What is immune imprinting, and should the public be worried about it?

Biology/Immunity Infectious Diseases Vaccines

Q: What is immune imprinting, and should the public be worried about it?

A: Don’t let statements about imprinting stop you from getting your annual vaccines for COVID and flu. Immune imprinting refers to the fact that our immune response to a vaccine (or infection) is affected by previous exposures to similar vaccines (or infections). Imprinting has both pros and cons – it allows our immune system to respond quickly to pathogens (any organisms that make you sick) that are familiar, but it can interfere with an optimal vaccine response. The public does not need to worry about imprinting, because we have good evidence that annual vaccines are effective.

Over the last few years you may have heard of imprinting as a bad thing because it may impact the response our immune system has to new variants of COVID-19. Imprinting occurs when the immune system relies on previously made antibodies to respond to new variants or strains of a pathogen (disease-causing-organisms). Imprinting is not new. Scientists have known about and studied imprinting in the context of influenza for a while now. We know that the first influenza virus or vaccine someone receives can impact their response to future infections and vaccines.

How does imprinting work?

When your immune system is first exposed to a pathogen, it starts from scratch. It takes time for your immune system to identify the pathogen and make cells and molecules that help fight it. Once the pathogen is removed, your immune system makes memory cells that will help if exposed to the same pathogen again.

Some pathogens do not mutate (change) much so these memory cells can help prevent you from getting infected again or greatly limit severity if you do. For example, the measles virus doesn’t change much over time. So a measles vaccine can protect you from measles many years later. Other pathogens, like influenza or SARS-CoV-2, mutate quickly. What happens then?

This is when scientists start to look for signs of imprinting, also sometimes called “original antigenic sin.” Researchers have found that when exposed to a pathogen that is *slightly* different from one you saw before, the immune system still recruits the older memory cells from that first exposure. This is helpful from an evolutionary perspective because it is much faster to use these memory cells than to make brand-new ones. In an infection, time can sometimes be the difference between living or dying. Alternatively, the *more* different a new variant or strain is from the original infection or vaccine, the less imprinting occurs. In other words, your immune system doesn’t rely on memory cells as much, and instead responds from scratch.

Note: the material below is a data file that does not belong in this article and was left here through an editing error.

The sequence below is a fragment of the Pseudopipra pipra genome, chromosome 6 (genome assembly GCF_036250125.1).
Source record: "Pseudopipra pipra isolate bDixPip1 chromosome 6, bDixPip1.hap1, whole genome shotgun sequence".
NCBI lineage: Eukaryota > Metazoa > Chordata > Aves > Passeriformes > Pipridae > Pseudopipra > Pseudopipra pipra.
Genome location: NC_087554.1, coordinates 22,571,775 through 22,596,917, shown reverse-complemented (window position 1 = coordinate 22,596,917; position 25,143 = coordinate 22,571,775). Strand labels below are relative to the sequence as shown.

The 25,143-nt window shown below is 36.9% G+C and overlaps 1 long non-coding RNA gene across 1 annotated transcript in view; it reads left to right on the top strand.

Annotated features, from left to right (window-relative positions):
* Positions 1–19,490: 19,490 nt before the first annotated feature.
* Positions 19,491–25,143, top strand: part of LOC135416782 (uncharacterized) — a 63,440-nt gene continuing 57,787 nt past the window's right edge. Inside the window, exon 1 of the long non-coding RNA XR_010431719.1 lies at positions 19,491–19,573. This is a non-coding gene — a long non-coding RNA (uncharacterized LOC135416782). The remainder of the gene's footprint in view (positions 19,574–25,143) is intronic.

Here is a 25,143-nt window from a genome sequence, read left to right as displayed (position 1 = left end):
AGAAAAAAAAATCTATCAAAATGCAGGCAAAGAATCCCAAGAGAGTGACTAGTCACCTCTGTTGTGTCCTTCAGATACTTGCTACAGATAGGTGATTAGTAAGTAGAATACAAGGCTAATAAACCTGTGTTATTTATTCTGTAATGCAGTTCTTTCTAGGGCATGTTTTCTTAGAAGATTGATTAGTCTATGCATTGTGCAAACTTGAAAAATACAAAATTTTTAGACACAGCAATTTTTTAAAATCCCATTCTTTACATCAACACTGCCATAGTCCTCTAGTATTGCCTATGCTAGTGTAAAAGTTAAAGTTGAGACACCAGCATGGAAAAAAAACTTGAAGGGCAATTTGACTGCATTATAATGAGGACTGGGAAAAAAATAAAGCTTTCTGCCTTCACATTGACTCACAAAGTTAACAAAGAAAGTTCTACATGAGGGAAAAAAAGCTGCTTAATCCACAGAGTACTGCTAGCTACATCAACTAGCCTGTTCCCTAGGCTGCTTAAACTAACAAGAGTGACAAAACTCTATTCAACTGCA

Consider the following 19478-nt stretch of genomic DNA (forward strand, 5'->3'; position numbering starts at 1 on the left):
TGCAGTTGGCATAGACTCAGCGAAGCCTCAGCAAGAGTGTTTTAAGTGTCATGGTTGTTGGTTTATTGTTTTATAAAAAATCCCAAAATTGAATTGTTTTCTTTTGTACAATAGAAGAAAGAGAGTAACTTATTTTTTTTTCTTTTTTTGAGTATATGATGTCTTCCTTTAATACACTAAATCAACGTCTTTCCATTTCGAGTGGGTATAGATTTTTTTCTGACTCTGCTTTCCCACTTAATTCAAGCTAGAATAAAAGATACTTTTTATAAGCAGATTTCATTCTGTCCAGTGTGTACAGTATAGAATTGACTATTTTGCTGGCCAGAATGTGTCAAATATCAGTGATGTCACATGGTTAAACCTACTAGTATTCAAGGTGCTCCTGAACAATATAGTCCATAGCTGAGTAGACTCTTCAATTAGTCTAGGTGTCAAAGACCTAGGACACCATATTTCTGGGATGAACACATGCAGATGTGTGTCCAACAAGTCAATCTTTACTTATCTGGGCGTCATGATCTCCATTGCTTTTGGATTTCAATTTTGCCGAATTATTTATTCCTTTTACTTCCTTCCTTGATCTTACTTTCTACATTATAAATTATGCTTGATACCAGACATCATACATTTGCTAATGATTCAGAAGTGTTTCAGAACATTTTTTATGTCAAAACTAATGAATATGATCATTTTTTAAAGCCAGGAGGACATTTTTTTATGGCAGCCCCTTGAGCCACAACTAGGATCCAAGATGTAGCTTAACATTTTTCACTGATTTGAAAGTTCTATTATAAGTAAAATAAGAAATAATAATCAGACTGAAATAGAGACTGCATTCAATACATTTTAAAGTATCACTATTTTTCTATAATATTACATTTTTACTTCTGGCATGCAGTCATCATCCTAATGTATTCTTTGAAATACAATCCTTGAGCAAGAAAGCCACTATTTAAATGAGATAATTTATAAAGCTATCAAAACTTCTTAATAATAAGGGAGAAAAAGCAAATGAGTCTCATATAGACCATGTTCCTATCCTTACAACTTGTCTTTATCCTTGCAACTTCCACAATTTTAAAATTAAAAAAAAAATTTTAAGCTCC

Why does imprinting come up now?

Using previously made memory cells to respond to new variants can be at the expense of making new immune cells. Scientists care about this when developing vaccines for things like influenza and SARS-CoV-2. They want to make sure that the new vaccines provide the maximum protection possible to new variants. However, the immune response can be impacted by previous infections and/or vaccination for that pathogen. This knowledge allows scientists to study ways of generating new memory cells when vaccinating for variants or strains that take into account the benefits and challenges of imprinting.

What does this mean for updated COVID vaccines?

Since the COVID-19 pandemic first started, people have discussed imprinting a lot and have concerns about its impact on immunity from annual vaccines or repeat COVID infections. A recent paper looked specifically at this in the context of variant boosters and found that while there is evidence of imprinting, those who received updated COVID vaccines this past fall did produce antibodies that could cross-react with many different variants. This supports the continued benefit of updated COVID vaccines for decreasing infection severity.